County Health Rankings & Roadmaps, A Healthier Nation, County by County

The County Health Rankings models and measures

Our Approach

The County Health Rankings model of population health

What can I do?

Action Center

Explore guides and tools for improving health.

What Works for Health

Explore programs and policies that work!

What can I learn from others?

Reports

Key findings from the last four years of County Health Rankings and other national reports.

County-by-County Blog

Project updates, commentaries, events and news about health across the nation from the County Health Rankings & Roadmaps team.

Other Data

The Rankings are just a starting point for assessing your county’s health. Depending on which state you live in, there may be more current data available, or there may be data for important drivers of health that are not included in the Rankings. Here are some pointers on what to look for and where to look:

  • Progress can be measured by looking at the outcomes of your work and/or the steps (process) you are taking to improve your community's health, so try to identify overall metrics as well as key actionable indicators.
  • Visit your state home page to look for other sources of data to help you examine progress.  
  • The Community Tool Box provides a helpful overview of how to find and use community-level indicators. As you select your indicators, consider whether they are available, accurate, possible to collect and relevant to the initiative. Also, Gathering Information: Monitoring your Progress (from the Community Tool Box) includes guidance on monitoring process and outcome measures.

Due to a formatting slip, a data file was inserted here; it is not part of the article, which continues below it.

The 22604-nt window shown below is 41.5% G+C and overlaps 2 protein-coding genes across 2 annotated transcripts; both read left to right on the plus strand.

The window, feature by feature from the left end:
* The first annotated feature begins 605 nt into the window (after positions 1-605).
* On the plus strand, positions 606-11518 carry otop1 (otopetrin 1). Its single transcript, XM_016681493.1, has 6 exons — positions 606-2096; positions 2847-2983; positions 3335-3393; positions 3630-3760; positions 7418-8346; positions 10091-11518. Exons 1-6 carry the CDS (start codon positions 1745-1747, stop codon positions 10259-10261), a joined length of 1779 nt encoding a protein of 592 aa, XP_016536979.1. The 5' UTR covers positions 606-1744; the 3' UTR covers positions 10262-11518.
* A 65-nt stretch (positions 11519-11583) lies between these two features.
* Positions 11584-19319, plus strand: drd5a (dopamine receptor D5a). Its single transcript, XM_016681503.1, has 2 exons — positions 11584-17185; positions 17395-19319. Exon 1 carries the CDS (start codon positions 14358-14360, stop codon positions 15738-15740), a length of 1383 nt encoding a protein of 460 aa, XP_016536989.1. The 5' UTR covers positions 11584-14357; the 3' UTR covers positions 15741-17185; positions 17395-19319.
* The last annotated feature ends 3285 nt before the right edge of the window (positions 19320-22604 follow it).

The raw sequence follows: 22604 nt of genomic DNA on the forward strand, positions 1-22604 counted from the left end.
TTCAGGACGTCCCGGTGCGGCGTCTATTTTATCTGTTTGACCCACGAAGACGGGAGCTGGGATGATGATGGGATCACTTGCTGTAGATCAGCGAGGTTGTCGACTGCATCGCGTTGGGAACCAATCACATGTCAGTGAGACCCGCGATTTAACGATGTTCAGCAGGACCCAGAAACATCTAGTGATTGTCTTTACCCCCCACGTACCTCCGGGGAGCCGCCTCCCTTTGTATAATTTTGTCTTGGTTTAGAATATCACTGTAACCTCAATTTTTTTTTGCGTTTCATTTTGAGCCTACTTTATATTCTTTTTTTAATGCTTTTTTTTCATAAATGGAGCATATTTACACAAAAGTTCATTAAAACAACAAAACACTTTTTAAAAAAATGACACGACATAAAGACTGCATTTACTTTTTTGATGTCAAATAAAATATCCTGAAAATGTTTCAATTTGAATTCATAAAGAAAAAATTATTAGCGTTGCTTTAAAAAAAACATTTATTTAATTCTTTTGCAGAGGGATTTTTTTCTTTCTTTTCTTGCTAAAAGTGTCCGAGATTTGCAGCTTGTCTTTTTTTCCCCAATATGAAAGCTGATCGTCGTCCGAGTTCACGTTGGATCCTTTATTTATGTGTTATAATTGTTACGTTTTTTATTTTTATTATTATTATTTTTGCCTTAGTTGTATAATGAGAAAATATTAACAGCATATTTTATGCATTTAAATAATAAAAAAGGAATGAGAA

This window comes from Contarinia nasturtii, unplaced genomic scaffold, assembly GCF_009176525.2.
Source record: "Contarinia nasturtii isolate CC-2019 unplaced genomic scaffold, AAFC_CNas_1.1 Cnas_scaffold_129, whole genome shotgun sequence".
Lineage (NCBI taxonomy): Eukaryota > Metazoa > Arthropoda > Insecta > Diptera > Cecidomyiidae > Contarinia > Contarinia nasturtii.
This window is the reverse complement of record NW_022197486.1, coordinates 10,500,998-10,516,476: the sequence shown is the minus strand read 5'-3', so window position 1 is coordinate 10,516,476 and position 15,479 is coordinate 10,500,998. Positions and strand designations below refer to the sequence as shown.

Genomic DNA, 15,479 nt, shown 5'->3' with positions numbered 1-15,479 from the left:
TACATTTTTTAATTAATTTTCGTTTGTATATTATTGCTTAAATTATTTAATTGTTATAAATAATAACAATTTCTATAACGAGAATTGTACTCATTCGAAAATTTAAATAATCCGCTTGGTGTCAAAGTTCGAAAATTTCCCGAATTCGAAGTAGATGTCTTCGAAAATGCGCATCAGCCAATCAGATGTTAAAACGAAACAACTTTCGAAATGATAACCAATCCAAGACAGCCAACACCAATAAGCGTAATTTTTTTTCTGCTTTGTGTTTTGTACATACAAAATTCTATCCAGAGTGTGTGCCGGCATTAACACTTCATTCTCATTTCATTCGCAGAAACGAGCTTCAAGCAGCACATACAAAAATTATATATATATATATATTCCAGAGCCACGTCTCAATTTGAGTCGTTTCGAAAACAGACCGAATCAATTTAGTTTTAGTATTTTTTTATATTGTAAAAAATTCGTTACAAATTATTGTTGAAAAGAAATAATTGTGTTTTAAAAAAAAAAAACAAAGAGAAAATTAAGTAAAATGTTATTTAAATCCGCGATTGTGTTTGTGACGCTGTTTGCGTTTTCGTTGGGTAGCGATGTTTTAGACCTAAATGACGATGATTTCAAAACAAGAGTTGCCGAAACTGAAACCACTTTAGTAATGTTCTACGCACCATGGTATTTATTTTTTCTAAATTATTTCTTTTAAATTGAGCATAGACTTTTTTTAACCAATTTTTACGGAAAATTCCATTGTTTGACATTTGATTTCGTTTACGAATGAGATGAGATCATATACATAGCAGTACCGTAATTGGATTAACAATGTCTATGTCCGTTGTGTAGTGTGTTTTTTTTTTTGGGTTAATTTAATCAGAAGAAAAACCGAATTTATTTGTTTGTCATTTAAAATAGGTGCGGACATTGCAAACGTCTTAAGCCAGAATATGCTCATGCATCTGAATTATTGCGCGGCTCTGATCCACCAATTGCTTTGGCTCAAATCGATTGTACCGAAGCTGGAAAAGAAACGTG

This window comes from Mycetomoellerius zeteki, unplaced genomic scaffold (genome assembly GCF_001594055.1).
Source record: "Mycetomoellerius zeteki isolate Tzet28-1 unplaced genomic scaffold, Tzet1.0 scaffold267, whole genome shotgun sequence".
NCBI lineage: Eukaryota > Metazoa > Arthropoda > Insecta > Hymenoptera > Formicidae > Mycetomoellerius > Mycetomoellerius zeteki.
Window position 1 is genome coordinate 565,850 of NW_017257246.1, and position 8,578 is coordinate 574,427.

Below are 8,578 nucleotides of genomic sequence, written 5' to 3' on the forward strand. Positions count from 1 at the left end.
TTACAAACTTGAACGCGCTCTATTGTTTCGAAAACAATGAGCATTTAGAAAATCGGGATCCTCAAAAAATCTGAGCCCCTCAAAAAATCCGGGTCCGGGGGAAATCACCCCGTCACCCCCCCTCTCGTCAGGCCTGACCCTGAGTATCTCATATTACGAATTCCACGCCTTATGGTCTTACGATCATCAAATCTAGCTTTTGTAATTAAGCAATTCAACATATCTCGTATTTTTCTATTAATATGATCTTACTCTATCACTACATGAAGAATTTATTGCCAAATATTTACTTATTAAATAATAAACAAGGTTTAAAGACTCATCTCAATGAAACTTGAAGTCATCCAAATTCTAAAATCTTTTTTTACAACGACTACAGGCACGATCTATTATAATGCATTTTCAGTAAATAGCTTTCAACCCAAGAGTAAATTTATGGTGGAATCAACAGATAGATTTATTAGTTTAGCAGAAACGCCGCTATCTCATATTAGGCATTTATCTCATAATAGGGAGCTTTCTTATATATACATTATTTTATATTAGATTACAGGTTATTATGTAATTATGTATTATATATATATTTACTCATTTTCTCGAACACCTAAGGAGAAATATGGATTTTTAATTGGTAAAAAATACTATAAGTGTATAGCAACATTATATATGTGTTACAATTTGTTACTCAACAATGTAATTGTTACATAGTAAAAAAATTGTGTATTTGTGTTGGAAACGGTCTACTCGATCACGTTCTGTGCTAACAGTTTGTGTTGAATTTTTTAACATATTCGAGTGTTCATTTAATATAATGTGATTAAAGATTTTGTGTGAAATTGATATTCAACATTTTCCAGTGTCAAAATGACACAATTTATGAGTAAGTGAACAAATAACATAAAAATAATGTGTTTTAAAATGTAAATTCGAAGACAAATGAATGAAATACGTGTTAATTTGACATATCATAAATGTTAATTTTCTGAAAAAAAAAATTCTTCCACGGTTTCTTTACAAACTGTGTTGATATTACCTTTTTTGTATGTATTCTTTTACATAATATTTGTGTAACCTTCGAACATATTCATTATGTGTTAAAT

• See our guides to Trend Analysis and Interpreting Visual Trends for additional assistance.
  • Sometimes, other sources of data won’t be available and you may find yourself needing to do some primary data collection. If this is necessary, we strongly recommend that you contact your state health department or a local university to assist you. For example, if you want to collect data by surveying members of your community, look for a survey expert to assist you with the design of your survey instrument and analysis of your data. (See Data Collection section of Evaluate Guide). Also, consider reading Conducting Surveys to better understand the pros and cons of this data collection method. 
  • You also might want to look for data that is broken out into different subgroups - just because your overall health is improving does not mean that health is improving for every population group in your community.

You can also visit the Evaluate Actions section of the Roadmaps to Health Action Center to learn how to monitor the success of specific strategies you are implementing.